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International Non-traditional Teaching
Initiative 2001 Expedition

In May an expedition comprised of 16 high school girls will attempt to climb a 6,222 meter (21,408 feet) mountain in South America as part of their graduation requirements. Fourteen of the students are from Oldfields, an independent school near Baltimore and two of the girls are from a public high school in San Francisco.

The International Non-traditional Teaching Initiative (INTI) 2001 Expedition, will attempt to climb Mount Chinchey, located in the Cordillera Blanca region of the Peruvian Andes. The effort is the brainchild of Ret Talbot, publications manager for Oldfields and an instructor with the National Outdoor Leadership School.

"When I work for NOLS, I realize just how important a blend of traditional and non traditional education is for one's growth and education," said Talbot. "I took some of the same principles that I learned and teach at NOLS and am applying them here in this expedition."

In fact, the expedition is deeply rooted in NOLS traditions and techniques. Several expedition members are current or former NOLS instructors or graduates. The climbing coordinators for the expedition are NOLS instructors Shari Kearney and Christine Lichtenfels, both accomplished mountaineers with a long history of climbing big mountains around the world. Additional NOLS connections include instructors Doug Grady and Michelle Smallman, who are undertaking much of the preliminary logistics work as well as scouting the route before the expedition takes place. An award-winning filmmaker, Justin Dittmer of Aspen, Colo., is also a former NOLS instructor. Dittmer will be filming the expedition. Finally, one of expedition faculty, Brad Bond, is a NOLS alum, as is student Gretel Stoudt.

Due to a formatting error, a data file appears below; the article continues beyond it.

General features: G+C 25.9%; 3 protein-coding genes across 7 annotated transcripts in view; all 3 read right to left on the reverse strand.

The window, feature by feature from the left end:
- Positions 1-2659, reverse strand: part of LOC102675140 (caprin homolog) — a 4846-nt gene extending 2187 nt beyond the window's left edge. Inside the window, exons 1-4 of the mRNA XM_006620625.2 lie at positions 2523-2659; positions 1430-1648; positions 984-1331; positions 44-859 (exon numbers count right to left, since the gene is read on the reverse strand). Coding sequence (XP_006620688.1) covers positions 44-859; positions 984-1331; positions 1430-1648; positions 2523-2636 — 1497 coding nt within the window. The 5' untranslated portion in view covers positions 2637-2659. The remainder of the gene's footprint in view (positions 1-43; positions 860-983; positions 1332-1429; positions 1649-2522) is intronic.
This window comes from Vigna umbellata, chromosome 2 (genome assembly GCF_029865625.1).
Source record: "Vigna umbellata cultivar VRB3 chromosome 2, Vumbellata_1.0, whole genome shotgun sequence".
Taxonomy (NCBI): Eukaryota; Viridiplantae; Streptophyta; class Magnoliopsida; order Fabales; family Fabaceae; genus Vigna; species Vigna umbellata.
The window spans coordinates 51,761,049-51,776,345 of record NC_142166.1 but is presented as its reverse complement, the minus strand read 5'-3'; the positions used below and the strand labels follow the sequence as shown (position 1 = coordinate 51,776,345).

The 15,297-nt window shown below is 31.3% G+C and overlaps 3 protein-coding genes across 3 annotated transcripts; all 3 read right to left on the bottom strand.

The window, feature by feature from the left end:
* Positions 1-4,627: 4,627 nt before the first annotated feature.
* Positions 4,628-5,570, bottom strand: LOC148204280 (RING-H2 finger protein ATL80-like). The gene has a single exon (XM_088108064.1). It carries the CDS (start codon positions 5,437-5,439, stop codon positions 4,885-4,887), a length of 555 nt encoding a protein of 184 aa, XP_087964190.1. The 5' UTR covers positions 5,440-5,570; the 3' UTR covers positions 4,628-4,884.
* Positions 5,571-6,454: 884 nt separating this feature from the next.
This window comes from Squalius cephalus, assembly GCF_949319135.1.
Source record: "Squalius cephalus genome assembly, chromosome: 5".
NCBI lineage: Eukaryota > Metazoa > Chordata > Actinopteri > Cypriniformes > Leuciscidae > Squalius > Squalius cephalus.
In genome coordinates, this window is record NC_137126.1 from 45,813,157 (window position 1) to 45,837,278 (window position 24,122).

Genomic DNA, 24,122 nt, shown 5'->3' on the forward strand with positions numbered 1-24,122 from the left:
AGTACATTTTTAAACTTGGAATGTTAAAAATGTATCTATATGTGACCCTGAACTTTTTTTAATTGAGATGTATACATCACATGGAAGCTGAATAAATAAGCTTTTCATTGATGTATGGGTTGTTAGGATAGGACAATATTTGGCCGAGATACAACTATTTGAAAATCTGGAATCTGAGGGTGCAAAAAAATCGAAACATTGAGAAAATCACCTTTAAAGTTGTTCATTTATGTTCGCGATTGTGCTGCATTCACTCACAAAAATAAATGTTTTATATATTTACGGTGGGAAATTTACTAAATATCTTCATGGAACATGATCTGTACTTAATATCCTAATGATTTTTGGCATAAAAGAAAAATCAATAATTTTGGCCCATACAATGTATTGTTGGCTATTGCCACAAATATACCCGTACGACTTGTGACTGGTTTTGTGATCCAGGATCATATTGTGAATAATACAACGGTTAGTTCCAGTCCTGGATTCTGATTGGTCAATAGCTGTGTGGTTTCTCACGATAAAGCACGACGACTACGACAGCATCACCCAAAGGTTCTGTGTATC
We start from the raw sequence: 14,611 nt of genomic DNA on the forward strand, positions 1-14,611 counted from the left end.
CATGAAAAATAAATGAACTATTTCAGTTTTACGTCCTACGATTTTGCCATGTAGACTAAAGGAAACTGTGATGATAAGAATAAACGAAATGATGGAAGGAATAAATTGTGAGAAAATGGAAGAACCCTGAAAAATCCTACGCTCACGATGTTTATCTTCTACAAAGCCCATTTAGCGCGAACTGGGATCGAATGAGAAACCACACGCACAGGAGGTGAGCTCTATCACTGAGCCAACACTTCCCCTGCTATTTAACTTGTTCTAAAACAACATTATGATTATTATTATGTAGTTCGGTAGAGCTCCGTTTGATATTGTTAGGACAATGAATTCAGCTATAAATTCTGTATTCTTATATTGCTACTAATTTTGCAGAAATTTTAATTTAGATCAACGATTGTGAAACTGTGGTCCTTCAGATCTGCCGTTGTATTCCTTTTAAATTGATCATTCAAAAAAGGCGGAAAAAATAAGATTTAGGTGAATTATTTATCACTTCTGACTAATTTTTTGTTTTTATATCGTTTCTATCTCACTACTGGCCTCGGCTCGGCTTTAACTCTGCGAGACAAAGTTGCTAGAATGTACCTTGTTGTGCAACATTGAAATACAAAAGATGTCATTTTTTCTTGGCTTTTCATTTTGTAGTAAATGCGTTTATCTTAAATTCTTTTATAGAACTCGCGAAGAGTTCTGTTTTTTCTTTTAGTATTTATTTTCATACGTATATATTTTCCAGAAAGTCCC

The region that will be probed by the expedition is one of the highest mountain ranges in the world and will be an excellent classroom for the students. They will be pursuing a cross-curricular approach to cultural studies including the traditional disciplines of the humanities and social sciences. Classes include anthropology, communications, economics, history, language, literature, and sociology. Emphasis will be placed on the inter-connectiveness of various academic disciplines and the development of critical thinking skills necessary to address problems originating from the interaction of diverse cultures. In the math and science curriculum, students will use mathematics to model, analyze, and interpret complex problems presented in topics of the traditional sciences and in research. Through the expedition's relationship with leading medical and sports medicine technology companies such as Datex-Ohmeda, students will be using advanced technology on the mountain to study the effects of altitude on the human body. Student expedition members will receive high school credit upon successful completion of the expedition.

Through satellite communication, the expedition will be working to extend the scope of its educational impact to affiliate schools throughout the United States. Students at affiliate schools will follow the expedition through still photography, and written reports prepared daily by the girls on the mountain. Students will interact with the expedition via e-mail. The long term goal is to make the revolutionary INTI curriculum available to teachers around the world who see the value of experientially-based, progressive educational practices in today's rapidly changing world.

The expedition has been endorsed by Bancroft Arnesen Explore, a group formed by Ann Bancroft and Liv Arnesen, who were the first women to cross Antarctica on skis. Their expedition culminated in January. Both women are serving as mentors for the young ladies on the expedition.

 
 
 
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